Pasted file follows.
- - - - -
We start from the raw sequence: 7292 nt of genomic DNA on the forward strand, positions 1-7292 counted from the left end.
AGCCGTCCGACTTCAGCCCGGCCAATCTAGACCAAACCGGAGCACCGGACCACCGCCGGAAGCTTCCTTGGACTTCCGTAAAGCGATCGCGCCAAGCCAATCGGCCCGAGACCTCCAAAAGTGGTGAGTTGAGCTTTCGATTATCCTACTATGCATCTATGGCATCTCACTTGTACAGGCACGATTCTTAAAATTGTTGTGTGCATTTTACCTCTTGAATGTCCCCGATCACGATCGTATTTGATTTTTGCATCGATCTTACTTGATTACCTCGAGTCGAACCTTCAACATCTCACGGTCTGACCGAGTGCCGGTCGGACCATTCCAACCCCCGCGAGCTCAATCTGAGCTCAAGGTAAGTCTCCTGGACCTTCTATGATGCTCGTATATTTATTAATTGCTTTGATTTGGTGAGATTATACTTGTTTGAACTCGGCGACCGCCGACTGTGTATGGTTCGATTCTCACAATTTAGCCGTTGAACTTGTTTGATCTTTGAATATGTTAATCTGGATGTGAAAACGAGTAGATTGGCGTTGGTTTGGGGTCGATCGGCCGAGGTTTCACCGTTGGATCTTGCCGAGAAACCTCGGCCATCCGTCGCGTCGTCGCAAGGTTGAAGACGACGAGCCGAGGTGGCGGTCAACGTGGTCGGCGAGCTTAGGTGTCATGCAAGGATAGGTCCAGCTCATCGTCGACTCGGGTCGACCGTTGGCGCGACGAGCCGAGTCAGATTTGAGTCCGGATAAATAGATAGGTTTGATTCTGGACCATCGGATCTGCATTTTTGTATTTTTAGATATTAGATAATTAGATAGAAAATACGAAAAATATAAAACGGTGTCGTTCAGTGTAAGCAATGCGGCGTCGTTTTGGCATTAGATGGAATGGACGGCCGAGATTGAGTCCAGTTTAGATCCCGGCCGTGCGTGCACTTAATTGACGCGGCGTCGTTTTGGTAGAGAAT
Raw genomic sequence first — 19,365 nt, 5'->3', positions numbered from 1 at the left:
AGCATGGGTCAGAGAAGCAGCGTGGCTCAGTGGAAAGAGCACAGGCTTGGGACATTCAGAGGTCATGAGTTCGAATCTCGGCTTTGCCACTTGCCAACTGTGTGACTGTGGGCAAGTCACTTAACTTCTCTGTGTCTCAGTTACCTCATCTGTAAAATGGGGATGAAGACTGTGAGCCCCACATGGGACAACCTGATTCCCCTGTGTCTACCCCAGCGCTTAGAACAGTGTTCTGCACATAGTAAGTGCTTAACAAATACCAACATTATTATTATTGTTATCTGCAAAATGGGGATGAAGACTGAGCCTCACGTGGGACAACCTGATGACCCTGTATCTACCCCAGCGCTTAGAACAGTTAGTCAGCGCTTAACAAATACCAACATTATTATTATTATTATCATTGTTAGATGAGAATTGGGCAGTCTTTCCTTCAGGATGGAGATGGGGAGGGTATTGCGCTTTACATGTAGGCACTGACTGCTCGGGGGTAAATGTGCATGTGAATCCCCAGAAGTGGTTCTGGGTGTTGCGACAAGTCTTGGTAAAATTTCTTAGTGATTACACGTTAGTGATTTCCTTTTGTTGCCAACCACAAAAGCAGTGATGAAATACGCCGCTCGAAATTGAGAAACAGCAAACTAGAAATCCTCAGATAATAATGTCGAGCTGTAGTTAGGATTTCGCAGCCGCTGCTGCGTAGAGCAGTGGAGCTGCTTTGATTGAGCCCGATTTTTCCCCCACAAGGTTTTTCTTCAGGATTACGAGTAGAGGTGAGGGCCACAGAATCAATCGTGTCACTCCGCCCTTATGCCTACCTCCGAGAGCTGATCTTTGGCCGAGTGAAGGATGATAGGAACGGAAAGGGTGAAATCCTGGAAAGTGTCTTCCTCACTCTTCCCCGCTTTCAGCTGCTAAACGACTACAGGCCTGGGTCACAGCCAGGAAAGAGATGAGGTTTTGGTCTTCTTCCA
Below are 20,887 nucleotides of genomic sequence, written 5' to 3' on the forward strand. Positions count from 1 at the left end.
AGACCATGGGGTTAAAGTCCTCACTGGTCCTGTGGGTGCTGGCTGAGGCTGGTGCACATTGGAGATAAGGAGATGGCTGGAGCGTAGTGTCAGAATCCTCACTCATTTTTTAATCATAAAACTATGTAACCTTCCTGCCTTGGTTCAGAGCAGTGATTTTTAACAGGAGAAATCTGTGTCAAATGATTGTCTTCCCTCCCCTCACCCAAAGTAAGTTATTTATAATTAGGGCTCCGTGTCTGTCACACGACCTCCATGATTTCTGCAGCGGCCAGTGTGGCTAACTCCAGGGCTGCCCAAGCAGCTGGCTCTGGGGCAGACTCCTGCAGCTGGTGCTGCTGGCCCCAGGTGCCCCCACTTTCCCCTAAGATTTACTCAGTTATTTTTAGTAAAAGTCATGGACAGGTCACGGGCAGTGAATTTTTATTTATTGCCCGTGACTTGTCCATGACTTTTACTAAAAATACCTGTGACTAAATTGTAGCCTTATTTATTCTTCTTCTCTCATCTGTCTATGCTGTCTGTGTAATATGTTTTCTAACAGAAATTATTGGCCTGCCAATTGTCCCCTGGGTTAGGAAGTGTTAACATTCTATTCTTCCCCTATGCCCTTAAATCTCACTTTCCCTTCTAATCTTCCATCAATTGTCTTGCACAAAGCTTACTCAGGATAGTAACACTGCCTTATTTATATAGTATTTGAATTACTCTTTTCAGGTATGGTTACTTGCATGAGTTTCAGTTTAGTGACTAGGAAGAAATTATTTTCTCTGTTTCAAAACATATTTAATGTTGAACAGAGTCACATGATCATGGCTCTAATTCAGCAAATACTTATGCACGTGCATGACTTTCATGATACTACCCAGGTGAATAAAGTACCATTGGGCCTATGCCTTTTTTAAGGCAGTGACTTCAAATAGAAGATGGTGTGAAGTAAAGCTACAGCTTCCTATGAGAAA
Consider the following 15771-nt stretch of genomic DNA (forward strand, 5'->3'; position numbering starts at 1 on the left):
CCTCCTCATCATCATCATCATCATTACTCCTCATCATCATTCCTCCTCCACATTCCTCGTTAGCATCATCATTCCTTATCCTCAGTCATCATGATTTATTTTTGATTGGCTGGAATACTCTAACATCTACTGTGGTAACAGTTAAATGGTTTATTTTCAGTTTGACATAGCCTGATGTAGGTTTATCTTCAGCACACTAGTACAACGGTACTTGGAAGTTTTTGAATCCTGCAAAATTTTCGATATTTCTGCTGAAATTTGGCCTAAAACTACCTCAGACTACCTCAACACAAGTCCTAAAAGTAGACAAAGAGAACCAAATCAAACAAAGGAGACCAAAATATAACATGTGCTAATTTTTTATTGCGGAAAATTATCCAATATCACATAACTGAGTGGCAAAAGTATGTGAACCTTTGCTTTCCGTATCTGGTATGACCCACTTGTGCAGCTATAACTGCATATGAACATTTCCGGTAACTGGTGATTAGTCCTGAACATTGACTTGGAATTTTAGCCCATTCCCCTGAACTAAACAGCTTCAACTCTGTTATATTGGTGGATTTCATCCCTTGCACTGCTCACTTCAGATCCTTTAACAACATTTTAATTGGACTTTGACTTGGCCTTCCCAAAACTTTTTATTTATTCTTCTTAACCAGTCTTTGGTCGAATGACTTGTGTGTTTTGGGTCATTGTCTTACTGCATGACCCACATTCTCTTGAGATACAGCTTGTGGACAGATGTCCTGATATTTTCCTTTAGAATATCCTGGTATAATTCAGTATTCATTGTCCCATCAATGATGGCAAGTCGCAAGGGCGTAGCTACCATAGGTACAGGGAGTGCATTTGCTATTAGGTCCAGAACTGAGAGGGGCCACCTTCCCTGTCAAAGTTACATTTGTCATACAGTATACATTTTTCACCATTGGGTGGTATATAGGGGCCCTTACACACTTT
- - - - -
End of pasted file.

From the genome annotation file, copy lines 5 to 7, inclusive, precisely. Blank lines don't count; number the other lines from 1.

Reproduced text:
Below are 20,887 nucleotides of genomic sequence, written 5' to 3' on the forward strand. Positions count from 1 at the left end.
AGACCATGGGGTTAAAGTCCTCACTGGTCCTGTGGGTGCTGGCTGAGGCTGGTGCACATTGGAGATAAGGAGATGGCTGGAGCGTAGTGTCAGAATCCTCACTCATTTTTTAATCATAAAACTATGTAACCTTCCTGCCTTGGTTCAGAGCAGTGATTTTTAACAGGAGAAATCTGTGTCAAATGATTGTCTTCCCTCCCCTCACCCAAAGTAAGTTATTTATAATTAGGGCTCCGTGTCTGTCACACGACCTCCATGATTTCTGCAGCGGCCAGTGTGGCTAACTCCAGGGCTGCCCAAGCAGCTGGCTCTGGGGCAGACTCCTGCAGCTGGTGCTGCTGGCCCCAGGTGCCCCCACTTTCCCCTAAGATTTACTCAGTTATTTTTAGTAAAAGTCATGGACAGGTCACGGGCAGTGAATTTTTATTTATTGCCCGTGACTTGTCCATGACTTTTACTAAAAATACCTGTGACTAAATTGTAGCCTTATTTATTCTTCTTCTCTCATCTGTCTATGCTGTCTGTGTAATATGTTTTCTAACAGAAATTATTGGCCTGCCAATTGTCCCCTGGGTTAGGAAGTGTTAACATTCTATTCTTCCCCTATGCCCTTAAATCTCACTTTCCCTTCTAATCTTCCATCAATTGTCTTGCACAAAGCTTACTCAGGATAGTAACACTGCCTTATTTATATAGTATTTGAATTACTCTTTTCAGGTATGGTTACTTGCATGAGTTTCAGTTTAGTGACTAGGAAGAAATTATTTTCTCTGTTTCAAAACATATTTAATGTTGAACAGAGTCACATGATCATGGCTCTAATTCAGCAAATACTTATGCACGTGCATGACTTTCATGATACTACCCAGGTGAATAAAGTACCATTGGGCCTATGCCTTTTTTAAGGCAGTGACTTCAAATAGAAGATGGTGTGAAGTAAAGCTACAGCTTCCTATGAGAAA
Consider the following 15771-nt stretch of genomic DNA (forward strand, 5'->3'; position numbering starts at 1 on the left):